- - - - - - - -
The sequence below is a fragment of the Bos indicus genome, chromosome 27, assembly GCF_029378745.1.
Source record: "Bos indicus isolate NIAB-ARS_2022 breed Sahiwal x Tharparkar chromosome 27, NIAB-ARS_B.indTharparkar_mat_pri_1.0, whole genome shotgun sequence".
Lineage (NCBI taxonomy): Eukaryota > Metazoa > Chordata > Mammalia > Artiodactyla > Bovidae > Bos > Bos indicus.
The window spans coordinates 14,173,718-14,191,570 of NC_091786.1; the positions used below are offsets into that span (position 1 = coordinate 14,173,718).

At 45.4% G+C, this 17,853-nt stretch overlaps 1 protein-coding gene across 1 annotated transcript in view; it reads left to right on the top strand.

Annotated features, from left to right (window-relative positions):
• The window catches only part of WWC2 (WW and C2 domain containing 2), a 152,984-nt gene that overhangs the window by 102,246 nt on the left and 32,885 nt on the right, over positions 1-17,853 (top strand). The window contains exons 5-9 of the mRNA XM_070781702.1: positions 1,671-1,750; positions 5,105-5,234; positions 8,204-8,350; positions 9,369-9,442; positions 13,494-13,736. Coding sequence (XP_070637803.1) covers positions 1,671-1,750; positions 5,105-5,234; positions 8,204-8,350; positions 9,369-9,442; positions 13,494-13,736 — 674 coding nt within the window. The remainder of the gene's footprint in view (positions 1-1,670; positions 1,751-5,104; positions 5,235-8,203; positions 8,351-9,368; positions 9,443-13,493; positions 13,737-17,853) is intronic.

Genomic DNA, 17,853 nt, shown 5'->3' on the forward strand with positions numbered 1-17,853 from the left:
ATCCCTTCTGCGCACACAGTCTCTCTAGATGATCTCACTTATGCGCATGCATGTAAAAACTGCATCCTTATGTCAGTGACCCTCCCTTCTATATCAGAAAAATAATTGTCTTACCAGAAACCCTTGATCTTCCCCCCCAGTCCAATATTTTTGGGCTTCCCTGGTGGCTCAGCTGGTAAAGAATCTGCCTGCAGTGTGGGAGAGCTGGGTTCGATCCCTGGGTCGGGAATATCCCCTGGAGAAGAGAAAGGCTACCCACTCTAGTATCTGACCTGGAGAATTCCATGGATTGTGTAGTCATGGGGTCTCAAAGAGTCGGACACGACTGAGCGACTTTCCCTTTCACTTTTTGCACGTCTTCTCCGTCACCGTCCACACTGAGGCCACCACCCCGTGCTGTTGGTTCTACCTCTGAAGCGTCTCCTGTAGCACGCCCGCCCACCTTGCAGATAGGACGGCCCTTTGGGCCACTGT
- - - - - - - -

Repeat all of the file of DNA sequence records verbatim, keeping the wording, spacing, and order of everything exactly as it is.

The sequence below is a fragment of the Bos indicus genome, chromosome 27, assembly GCF_029378745.1.
Source record: "Bos indicus isolate NIAB-ARS_2022 breed Sahiwal x Tharparkar chromosome 27, NIAB-ARS_B.indTharparkar_mat_pri_1.0, whole genome shotgun sequence".
Lineage (NCBI taxonomy): Eukaryota > Metazoa > Chordata > Mammalia > Artiodactyla > Bovidae > Bos > Bos indicus.
The window spans coordinates 14,173,718-14,191,570 of NC_091786.1; the positions used below are offsets into that span (position 1 = coordinate 14,173,718).

At 45.4% G+C, this 17,853-nt stretch overlaps 1 protein-coding gene across 1 annotated transcript in view; it reads left to right on the top strand.

Annotated features, from left to right (window-relative positions):
• The window catches only part of WWC2 (WW and C2 domain containing 2), a 152,984-nt gene that overhangs the window by 102,246 nt on the left and 32,885 nt on the right, over positions 1-17,853 (top strand). The window contains exons 5-9 of the mRNA XM_070781702.1: positions 1,671-1,750; positions 5,105-5,234; positions 8,204-8,350; positions 9,369-9,442; positions 13,494-13,736. Coding sequence (XP_070637803.1) covers positions 1,671-1,750; positions 5,105-5,234; positions 8,204-8,350; positions 9,369-9,442; positions 13,494-13,736 — 674 coding nt within the window. The remainder of the gene's footprint in view (positions 1-1,670; positions 1,751-5,104; positions 5,235-8,203; positions 8,351-9,368; positions 9,443-13,493; positions 13,737-17,853) is intronic.

Genomic DNA, 17,853 nt, shown 5'->3' on the forward strand with positions numbered 1-17,853 from the left:
ATCCCTTCTGCGCACACAGTCTCTCTAGATGATCTCACTTATGCGCATGCATGTAAAAACTGCATCCTTATGTCAGTGACCCTCCCTTCTATATCAGAAAAATAATTGTCTTACCAGAAACCCTTGATCTTCCCCCCCAGTCCAATATTTTTGGGCTTCCCTGGTGGCTCAGCTGGTAAAGAATCTGCCTGCAGTGTGGGAGAGCTGGGTTCGATCCCTGGGTCGGGAATATCCCCTGGAGAAGAGAAAGGCTACCCACTCTAGTATCTGACCTGGAGAATTCCATGGATTGTGTAGTCATGGGGTCTCAAAGAGTCGGACACGACTGAGCGACTTTCCCTTTCACTTTTTGCACGTCTTCTCCGTCACCGTCCACACTGAGGCCACCACCCCGTGCTGTTGGTTCTACCTCTGAAGCGTCTCCTGTAGCACGCCCGCCCACCTTGCAGATAGGACGGCCCTTTGGGCCACTGT